13. Percy Bysshe Shelley’s wife Mary kept an unusual memento of him.
This English Romantic poet was husband to Mary Shelley, author of Frankenstein. So perhaps it’s fitting that when he drowned tragically at 29, Mary held onto his heart, literally. The story goes that the organ did not burn when the rest of his remains were cremated. So his loving widow wrapped it in a silken shroud, and took it with her wherever she went. Nearly 70 years later, Shelley’s heart was finally buried in the family vault with the couple’s son.
14. Ezra Pound convinced T.S. Eliot to quit his day job.
Ezra Pound was so in awe of fellow American ex-pat T.S. Eliot’s 1922 masterpiece “The Waste Land” that he felt the London bank teller should devote himself completely to poetry. Pound even crowdfunded to make it happen, but without consulting Eliot first to see if he’d be game. This impulsive plan sparked a scandal when Eliot wouldn’t leave the bank (he stayed in the job for another couple of years, before moving to a publishing house). But Pound was right about his instinct to help foster Eliot’s career—20-some years later, Eliot won the Nobel Prize in Literature.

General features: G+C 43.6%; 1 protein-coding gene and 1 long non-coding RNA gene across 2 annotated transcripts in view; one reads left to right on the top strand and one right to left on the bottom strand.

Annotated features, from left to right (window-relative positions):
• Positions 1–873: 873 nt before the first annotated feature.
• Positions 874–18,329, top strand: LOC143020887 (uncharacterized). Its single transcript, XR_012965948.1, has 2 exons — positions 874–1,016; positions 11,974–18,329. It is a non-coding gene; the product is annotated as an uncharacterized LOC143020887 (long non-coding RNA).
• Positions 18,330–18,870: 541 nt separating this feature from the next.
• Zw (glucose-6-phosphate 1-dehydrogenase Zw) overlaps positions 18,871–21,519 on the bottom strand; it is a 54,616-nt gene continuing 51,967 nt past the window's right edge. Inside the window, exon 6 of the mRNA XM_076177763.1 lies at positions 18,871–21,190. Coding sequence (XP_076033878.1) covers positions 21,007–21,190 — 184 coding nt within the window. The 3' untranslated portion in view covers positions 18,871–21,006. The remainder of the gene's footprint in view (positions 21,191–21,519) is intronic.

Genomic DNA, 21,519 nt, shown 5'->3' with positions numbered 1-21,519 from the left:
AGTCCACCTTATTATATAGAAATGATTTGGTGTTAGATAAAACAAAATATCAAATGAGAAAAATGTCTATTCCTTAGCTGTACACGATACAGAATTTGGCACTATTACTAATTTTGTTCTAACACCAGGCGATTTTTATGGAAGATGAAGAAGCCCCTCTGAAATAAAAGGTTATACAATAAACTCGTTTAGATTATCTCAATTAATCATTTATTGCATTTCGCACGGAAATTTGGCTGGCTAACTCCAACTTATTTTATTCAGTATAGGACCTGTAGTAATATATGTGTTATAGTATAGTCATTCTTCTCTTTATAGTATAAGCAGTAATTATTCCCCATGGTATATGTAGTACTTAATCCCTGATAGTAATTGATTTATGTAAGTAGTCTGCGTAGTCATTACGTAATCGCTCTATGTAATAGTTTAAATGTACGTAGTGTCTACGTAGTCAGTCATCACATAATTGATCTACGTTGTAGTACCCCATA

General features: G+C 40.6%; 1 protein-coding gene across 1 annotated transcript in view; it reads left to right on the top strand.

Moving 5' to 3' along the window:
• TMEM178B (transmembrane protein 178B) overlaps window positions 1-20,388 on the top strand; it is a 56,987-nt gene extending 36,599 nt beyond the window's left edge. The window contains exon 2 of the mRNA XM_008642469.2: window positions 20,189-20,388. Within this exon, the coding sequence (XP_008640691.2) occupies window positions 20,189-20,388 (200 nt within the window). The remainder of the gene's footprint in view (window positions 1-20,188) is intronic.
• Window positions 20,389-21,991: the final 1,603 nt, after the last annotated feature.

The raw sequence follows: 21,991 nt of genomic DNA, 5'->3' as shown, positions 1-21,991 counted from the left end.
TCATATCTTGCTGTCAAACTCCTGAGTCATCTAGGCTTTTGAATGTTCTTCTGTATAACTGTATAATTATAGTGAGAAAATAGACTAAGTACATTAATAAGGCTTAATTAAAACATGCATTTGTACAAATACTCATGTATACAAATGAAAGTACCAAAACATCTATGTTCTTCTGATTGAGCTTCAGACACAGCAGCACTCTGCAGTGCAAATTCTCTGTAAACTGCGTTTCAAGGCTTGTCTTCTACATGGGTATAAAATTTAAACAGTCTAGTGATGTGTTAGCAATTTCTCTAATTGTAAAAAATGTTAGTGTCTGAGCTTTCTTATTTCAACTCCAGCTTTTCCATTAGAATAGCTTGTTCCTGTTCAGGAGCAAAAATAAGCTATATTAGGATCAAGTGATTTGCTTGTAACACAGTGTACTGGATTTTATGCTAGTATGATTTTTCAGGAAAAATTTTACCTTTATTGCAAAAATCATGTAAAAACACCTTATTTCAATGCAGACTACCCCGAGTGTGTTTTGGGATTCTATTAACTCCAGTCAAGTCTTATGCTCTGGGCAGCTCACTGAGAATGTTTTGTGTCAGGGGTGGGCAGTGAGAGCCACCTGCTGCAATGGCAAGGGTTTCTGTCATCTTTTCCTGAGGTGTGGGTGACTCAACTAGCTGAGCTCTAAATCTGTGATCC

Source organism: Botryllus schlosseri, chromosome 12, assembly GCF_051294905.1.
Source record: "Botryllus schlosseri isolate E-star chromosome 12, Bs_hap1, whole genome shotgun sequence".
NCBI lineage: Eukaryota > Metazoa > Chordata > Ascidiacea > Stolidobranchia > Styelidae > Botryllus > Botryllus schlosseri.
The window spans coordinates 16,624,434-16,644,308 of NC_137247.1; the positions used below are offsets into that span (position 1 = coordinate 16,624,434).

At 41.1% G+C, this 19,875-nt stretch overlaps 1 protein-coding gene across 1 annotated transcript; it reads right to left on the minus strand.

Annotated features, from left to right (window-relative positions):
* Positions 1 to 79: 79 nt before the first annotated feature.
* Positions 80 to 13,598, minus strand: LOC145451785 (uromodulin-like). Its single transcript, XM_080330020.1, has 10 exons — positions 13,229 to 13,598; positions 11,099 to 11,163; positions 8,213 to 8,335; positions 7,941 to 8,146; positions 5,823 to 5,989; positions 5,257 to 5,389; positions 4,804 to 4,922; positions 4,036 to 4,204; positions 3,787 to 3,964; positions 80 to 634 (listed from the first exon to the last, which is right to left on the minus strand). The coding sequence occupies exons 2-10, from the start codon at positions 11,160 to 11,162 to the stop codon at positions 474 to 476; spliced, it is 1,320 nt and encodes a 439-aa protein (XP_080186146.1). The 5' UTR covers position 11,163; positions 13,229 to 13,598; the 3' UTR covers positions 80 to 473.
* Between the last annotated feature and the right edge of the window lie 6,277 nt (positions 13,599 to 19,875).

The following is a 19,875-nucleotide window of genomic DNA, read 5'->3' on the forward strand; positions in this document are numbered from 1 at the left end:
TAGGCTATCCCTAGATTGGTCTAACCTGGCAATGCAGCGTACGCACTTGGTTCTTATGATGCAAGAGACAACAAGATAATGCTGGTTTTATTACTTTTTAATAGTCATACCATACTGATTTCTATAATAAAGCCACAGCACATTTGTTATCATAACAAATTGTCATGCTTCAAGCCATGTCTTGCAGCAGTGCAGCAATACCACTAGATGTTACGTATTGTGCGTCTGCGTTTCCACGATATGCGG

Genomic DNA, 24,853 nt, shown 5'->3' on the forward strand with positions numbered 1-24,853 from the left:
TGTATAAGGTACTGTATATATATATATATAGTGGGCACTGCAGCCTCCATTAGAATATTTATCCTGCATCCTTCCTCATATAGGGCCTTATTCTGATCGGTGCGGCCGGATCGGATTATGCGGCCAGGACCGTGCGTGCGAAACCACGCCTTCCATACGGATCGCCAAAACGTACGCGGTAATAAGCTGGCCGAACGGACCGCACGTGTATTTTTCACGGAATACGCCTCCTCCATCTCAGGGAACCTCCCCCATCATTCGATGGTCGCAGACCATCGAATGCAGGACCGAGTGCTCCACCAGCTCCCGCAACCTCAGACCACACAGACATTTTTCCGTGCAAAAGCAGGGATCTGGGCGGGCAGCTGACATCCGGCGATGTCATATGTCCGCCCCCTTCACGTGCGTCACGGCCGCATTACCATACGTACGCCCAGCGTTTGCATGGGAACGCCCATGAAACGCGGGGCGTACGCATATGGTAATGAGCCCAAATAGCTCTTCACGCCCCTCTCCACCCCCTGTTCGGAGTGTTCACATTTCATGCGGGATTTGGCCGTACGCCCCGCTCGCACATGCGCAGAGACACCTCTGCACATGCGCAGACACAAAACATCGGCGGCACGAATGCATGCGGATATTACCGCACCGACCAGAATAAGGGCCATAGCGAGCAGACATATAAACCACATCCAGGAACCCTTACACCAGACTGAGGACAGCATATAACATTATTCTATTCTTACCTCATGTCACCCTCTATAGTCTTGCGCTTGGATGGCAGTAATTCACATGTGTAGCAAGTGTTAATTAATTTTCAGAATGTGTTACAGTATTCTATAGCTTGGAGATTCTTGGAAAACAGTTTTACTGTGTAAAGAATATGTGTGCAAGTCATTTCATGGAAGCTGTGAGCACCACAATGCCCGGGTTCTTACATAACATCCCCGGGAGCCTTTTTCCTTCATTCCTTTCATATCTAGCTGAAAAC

15. William Carlos Williams believed his work as a doctor made him a better poet.
While many artists bemoan their survival jobs, Williams relished his. Trained in pediatrics and general medicine, Williams found inspiration in his patients. And in his 1967 autobiography, he aimed to explain how he felt his two jobs benefited each other: “They are two parts of a whole. It is not two jobs at all … one rests the man when the other fatigues him.”
A version of this story was published in 2018; it has been updated for 2023.